Anneka Rice health: Star left ‘broken and depressed’ by condition – symptoms

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Strictly: Anneka Rice says not choosing own music is 'agony'

Despite facing numerous tasks and adventures over the years on her BBC programme Challenge Anneka, it was in fact learning to dance and the brutal training schedule that went alongside it that left the star feeling “broken and depressed”. The star appeared on Strictly Come Dancing alongside professional partner Kevin Clifton, sadly being eliminated in week three of the show.

Speaking in 2021 to The Mirror about her time on the show and the injuries she left with, the star said: “I was so broken I’d limp back home… into an ice-cold bath. I think on the whole the experience is, in theory, so joyful you forget things like that.

“It’s like childbirth, you just forget… but I was in physio for three months afterwards because I had such bad whiplash.”

Despite injury and having to spend three months in physio, Anneka said that she was determined to dance through the pain because she was “so high on adrenaline”.

But off of the dancefloor, the star spent her time in the Strictly physio’s “whiplash clinic”.

“It brings you down very low because I’d never really been badly injured in my life, considering all the lunatic stunts and things I’ve done,” Anneka continued.

“I obviously wondered whether I’d ever recover. I got quite depressed.”

It seemed that Anneka was not the only individual taking part in the 2019 series of the popular dancing competition who suffered injury, as Paralympian William John Bayley and reality star Jamie Laing also got hurt.

Anneka explained: “Will, who has fused ankle bones anyway, was given a routine where he had to jump from a table, which isn’t necessarily the most sensible thing to do.”

Reflecting on what might have caused her ongoing injuries, Anneka said that it was the rookie mistake of not warming up enough before the lengthy 10-hour rehearsals.

“Kevin and I just had a sausage roll and went for it,” she added.

The NHS explains that whiplash is a neck injury caused by sudden movement of the head. The condition often occurs after a traffic accident, slip or fall.

Common symptoms of the condition include:

  • Neck pain
  • Neck stiffness and difficulty moving your head
  • Headaches
  • Pain and muscle spasms in the shoulders and arms.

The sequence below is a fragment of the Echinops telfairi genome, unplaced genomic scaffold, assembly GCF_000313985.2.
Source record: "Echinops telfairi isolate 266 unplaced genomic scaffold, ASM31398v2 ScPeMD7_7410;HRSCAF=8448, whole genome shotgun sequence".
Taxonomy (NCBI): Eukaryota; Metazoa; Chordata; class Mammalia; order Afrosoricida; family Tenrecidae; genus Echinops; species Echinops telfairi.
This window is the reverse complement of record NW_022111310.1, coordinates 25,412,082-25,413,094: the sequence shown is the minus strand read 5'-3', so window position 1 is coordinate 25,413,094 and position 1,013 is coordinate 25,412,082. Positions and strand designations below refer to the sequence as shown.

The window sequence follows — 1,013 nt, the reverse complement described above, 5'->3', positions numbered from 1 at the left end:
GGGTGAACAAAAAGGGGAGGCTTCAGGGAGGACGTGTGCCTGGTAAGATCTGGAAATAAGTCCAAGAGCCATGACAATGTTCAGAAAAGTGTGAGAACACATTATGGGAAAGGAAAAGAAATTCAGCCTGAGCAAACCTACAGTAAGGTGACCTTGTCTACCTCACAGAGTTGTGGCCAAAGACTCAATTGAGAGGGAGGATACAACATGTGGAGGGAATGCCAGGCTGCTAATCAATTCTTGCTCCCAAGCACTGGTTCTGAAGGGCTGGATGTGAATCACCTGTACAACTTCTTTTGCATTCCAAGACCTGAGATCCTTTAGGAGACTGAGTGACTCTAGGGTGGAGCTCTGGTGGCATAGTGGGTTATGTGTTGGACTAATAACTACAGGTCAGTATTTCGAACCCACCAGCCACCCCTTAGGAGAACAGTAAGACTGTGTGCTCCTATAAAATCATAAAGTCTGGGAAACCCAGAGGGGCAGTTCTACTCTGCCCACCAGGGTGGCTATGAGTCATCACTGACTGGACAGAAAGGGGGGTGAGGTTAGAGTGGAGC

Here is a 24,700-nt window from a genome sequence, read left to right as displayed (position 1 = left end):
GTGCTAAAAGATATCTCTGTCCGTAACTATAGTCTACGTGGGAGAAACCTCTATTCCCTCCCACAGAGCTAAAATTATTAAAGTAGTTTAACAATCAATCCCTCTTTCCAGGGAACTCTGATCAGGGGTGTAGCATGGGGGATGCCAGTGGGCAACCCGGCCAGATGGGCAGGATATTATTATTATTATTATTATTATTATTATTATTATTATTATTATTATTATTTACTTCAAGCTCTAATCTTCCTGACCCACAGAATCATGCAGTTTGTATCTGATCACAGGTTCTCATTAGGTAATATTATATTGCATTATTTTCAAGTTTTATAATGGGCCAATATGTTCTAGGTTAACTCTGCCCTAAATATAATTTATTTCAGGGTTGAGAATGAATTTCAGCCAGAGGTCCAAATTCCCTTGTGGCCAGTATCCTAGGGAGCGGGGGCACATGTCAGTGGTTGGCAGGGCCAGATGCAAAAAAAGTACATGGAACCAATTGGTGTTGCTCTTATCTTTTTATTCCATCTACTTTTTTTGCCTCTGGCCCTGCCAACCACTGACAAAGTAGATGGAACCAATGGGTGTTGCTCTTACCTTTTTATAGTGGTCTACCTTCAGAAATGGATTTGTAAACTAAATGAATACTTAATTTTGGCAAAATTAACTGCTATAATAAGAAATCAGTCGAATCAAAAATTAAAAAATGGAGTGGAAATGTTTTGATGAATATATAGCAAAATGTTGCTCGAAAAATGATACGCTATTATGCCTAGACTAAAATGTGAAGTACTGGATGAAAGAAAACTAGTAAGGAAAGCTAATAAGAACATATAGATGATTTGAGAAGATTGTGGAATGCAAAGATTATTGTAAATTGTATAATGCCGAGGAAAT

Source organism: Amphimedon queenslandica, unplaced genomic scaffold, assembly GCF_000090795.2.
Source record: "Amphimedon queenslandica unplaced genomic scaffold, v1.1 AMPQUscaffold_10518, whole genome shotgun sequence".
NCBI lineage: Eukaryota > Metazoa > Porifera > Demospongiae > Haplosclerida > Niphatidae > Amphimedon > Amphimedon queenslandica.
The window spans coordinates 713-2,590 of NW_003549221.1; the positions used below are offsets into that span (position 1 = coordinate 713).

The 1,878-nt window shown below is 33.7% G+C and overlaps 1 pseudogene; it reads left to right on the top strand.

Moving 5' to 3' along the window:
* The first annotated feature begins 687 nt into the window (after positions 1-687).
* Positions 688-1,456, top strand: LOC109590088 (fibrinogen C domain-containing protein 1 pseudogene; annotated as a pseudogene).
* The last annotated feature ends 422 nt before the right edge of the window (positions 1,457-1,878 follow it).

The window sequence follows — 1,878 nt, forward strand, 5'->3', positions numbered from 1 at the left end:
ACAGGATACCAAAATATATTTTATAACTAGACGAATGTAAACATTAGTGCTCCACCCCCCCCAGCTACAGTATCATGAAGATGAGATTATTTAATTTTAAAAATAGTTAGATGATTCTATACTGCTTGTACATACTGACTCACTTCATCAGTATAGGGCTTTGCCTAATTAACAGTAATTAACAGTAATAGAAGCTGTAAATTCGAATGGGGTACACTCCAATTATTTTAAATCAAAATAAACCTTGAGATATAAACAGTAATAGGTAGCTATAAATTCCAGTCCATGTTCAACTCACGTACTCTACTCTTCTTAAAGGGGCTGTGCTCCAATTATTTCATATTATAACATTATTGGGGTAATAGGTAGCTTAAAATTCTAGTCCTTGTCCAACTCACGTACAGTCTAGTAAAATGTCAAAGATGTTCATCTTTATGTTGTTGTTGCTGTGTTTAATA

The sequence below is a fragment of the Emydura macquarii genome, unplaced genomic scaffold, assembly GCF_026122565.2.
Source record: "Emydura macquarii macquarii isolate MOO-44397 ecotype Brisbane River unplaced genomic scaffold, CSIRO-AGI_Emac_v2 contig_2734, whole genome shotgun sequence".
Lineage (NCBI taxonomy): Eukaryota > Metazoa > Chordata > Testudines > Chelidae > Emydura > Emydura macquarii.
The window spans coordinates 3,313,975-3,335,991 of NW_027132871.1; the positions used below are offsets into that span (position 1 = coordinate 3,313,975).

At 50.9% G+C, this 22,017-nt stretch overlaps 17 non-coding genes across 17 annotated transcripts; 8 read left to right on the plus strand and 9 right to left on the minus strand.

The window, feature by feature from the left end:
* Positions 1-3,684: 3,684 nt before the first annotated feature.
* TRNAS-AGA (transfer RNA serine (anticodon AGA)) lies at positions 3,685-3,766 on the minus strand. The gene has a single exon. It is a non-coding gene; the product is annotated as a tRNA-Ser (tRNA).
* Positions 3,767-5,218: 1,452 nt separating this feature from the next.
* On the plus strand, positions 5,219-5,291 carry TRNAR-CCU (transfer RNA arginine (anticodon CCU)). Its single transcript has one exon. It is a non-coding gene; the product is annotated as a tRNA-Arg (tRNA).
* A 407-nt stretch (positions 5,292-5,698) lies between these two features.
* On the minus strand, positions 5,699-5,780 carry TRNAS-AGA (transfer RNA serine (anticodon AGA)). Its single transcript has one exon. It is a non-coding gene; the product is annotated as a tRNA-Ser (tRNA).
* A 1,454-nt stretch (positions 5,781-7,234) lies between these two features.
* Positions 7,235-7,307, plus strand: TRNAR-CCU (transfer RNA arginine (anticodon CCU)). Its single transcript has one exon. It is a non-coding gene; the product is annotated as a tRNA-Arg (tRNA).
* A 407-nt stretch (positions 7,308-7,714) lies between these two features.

The medical body goes on to explain that it can take several hours for symptoms to start after you injure your neck, and after symptoms present themselves it can take two to three months for pain to ease.

Before seeking medical advice, the NHS recommends taking painkillers such as paracetamol or ibuprofen to help with the pain.

Continuing to do everyday normal activities will also help to speed up recovery, even if this may hurt.

More importantly, do not try to use a neck brace or collar to support your neck or do not rest your neck for long periods of time, as neither will help the condition.

However, if symptoms do not get any better after a few weeks, a GP might be able to offer the following:

  • Physiotherapy
  • A pain specialist
  • Psychological support.

Physiotherapy helps to restore movement and function when someone is affected by an injury like whiplash, but it can also help to reduce your risk of injury in the future.

The therapy can be used by people of all ages and for a wide range of health conditions, affecting areas like:

  • Bones, joints and soft tissue – such as back pain, neck pain, shoulder pain and sports injuries
  • Brain or nervous system – such as movement problems resulting from a stroke, multiple sclerosis (MS) or Parkinson’s disease
  • Heart and circulation – such as rehabilitation after a heart attack
  • Lungs and breathing – such as chronic obstructive pulmonary disease (COPD) and cystic fibrosis.

The process is holistic, and considers the body as a whole rather than just focusing on the individual aspects of an injury. Some of the main approaches used by physiotherapists include education and advice, movement and tailored exercises and manual therapy.

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